The Department of Homeland Security and FBI issued a report on Thursday warning that North Korea continues its aggressive campaign of cyberattacks, including malware directed at computer systems in the United States, despite the diplomatic opening that culminated in Tuesday’s historic summit between President Donald Trump and dictator Kim Jong-un.
The malware analysis report focuses on a virus called TYPEFRAME, which has been identified as a product of the North Korean government’s “Hidden Cobra” hacking brigade. Variants of TYPEFRAME can be delivered by executable programs, launched from websites or email attachments, and infected Microsoft Word documents.
The Washington Times reports federal cybersecurity specialists determined that TYPEFRAME is capable of “forging connections between compromised computers and command-and-control servers operated by North Korean hackers, in turn allowing the attackers to install additional malware on machines after they become infected.”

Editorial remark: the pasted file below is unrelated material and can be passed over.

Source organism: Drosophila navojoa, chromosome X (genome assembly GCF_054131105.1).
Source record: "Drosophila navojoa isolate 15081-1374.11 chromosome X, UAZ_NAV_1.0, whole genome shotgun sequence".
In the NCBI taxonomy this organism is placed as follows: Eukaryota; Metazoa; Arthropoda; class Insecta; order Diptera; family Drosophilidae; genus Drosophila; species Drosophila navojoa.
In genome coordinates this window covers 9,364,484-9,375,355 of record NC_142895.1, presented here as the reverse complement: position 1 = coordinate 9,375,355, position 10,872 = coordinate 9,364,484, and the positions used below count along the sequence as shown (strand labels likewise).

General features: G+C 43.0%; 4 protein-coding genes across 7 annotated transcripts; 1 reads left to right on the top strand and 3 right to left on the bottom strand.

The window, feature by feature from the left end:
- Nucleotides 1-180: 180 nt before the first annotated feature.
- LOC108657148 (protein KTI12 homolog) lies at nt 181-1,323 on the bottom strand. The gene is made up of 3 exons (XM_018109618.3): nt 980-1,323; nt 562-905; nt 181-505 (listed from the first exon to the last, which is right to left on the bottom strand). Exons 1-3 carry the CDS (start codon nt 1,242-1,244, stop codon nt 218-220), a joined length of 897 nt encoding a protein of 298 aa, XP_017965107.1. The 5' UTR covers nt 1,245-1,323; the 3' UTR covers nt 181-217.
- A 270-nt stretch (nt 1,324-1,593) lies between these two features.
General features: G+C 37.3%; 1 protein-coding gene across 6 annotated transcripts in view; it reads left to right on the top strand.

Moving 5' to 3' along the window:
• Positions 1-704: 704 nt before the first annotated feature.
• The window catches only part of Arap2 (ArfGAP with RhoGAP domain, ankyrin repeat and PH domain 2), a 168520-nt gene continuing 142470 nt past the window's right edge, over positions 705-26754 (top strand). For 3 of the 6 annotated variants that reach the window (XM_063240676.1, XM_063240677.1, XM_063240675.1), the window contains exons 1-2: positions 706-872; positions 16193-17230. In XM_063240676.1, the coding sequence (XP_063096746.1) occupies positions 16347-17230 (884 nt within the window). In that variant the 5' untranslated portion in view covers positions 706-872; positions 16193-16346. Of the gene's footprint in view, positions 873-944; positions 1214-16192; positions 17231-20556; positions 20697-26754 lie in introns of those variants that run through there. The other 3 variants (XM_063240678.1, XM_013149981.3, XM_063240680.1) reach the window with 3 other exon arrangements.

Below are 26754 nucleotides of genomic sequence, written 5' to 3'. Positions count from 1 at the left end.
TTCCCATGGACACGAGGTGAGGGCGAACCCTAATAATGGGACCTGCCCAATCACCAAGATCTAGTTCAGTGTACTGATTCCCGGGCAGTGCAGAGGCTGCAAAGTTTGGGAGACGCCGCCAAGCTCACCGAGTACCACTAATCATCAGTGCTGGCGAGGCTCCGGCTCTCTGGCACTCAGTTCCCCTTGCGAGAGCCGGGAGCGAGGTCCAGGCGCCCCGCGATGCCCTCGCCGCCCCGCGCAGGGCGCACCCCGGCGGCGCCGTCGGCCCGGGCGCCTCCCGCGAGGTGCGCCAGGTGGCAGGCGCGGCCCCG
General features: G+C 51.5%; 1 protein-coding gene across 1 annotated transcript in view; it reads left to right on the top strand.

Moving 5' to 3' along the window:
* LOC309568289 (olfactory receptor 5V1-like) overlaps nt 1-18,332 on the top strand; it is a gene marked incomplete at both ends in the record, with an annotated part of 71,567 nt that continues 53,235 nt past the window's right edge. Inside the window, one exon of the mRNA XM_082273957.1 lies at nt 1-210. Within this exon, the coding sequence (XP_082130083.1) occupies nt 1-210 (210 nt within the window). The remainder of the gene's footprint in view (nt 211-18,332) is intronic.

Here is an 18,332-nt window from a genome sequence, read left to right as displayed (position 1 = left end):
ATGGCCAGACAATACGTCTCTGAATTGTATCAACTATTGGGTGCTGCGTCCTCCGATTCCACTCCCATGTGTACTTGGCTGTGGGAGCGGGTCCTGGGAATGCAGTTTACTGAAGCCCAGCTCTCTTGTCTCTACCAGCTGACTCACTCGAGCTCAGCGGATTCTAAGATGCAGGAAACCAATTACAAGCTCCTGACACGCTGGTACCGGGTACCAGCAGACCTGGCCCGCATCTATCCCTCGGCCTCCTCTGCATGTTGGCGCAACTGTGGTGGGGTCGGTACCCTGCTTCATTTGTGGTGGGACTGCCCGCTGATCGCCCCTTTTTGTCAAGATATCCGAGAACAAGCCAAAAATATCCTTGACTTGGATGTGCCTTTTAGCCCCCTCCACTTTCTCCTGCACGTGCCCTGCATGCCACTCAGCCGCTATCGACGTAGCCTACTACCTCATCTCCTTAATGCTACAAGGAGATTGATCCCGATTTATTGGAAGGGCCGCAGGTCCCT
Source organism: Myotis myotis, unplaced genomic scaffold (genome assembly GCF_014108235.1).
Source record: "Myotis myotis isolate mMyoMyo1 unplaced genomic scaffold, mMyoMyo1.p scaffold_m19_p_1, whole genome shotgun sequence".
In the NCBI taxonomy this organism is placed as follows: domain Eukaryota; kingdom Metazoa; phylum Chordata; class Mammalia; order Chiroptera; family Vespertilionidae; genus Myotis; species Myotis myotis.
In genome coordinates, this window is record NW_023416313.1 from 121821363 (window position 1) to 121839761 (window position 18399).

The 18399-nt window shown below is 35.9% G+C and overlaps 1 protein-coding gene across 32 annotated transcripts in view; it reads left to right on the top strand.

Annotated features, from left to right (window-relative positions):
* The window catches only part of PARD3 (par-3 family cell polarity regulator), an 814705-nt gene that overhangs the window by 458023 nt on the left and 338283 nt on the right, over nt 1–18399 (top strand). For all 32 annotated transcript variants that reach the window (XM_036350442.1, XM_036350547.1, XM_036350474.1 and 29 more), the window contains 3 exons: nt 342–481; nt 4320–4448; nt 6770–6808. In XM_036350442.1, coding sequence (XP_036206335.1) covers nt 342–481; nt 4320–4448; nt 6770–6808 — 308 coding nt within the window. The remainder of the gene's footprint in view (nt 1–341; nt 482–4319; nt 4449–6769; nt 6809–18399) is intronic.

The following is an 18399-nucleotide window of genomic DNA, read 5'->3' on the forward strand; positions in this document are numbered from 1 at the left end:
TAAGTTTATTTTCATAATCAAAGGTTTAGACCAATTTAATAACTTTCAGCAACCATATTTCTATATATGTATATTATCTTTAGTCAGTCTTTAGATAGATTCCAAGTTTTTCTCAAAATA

The North Korean government has been accused of using similar Trojan malware to penetrate computer systems in 15 different countries on previous occasions. North Korea was also accused of spreading the infamous WannaCry ransomware virus in 2017 and hacking Sony in 2014 to avenge a movie that insulted Kim Jong-un.
TYPEFRAME is considered aggressive and somewhat difficult to remove by security experts. If you suspect your computer has been infected, instructions for cleansing the virus can be found here.
“A spokesperson for the White House National Security Council declined to comment on whether Trump and Kim discussed cybersecurity during their meeting,” Cyberscoop reported on Thursday.